COVID Pandemic Leaves Greece’s Winter Resorts in the Cold

ATHENS – Greece’s hopes for year-round tourism and luring visitors during the winter have been dashed by the resurging COVID-19 pandemic spread by the unvaccinated, with winter resorts areas seeing a big drop in bookings.

Figures from AirDNA cited by Kathimerini indicated that the numbers of reservations for December were up to 80 percent fewer than the record-breaking tourist year of 2019, after more arrivals than expected during the summer.

The data from the company, which monitors the short-term rental market, showed the hardest hit area was the popular village of Trikala in Corinthia, followed by those in Mount Pilio, for Arachova on Parnassos dear Delphi, then Kalavryta and for Karpenisi, bookings down 40-61 percent.

Supply is also reduced, with the data showing that there are 41 percent fewer winter homes listed in Trikala Corinthias, 37 percent fewer in Arachova, 24 percent in Karpenisi, 23 percent in Kalavryta and 18 percent in Pilio.

While the summer and autumn months have been the biggest season for tourism in Greece, there’s been a push to offer other attractions to keep foreign travelers coming, including the winter resorts, some offering skiiing.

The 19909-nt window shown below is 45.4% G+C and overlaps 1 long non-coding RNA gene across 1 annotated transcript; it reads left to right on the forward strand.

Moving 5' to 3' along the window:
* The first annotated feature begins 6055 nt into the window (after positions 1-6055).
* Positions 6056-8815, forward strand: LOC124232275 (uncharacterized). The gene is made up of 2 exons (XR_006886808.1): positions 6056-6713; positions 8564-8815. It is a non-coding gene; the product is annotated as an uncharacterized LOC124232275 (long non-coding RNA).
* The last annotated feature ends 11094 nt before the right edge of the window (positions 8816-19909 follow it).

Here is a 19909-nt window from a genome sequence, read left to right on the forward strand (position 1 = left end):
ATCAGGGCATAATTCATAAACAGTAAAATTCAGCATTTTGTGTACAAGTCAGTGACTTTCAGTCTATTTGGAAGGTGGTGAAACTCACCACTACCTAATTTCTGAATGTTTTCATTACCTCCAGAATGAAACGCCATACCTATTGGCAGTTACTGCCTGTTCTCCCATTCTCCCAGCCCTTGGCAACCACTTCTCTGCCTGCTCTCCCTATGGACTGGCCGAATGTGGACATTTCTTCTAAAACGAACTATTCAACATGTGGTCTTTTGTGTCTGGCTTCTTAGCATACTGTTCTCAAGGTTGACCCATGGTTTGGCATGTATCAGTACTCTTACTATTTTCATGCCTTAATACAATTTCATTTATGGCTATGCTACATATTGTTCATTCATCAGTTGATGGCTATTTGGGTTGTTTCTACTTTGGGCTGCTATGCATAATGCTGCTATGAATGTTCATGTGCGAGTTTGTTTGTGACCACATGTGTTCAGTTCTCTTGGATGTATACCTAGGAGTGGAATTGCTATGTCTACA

Despite the drop in demand, prices haven’t fallen accordingly because of the reduced supply of rooms as some hoteliers aren’t opening and many of the available units are in the luxury range, the paper said.

“These are mainly professionals, either from the tourism sector or property management companies, offering high-quality assets, which is reflected on rates too,” the report noted.

In Arachova near Delphi, the average rate stands at 231 euros ($261) per night for December, only 8 percent less than 2019, and the January 2022 rate is 249 euros ($281) which is 20 percent higher than two years earlier.

The higher rates are evident at other resort areas apparently counting on richer, if fewer, tourists to make up the difference although it wasn’t said what it would mean for domestic tourism with lower-income Greeks locked out.



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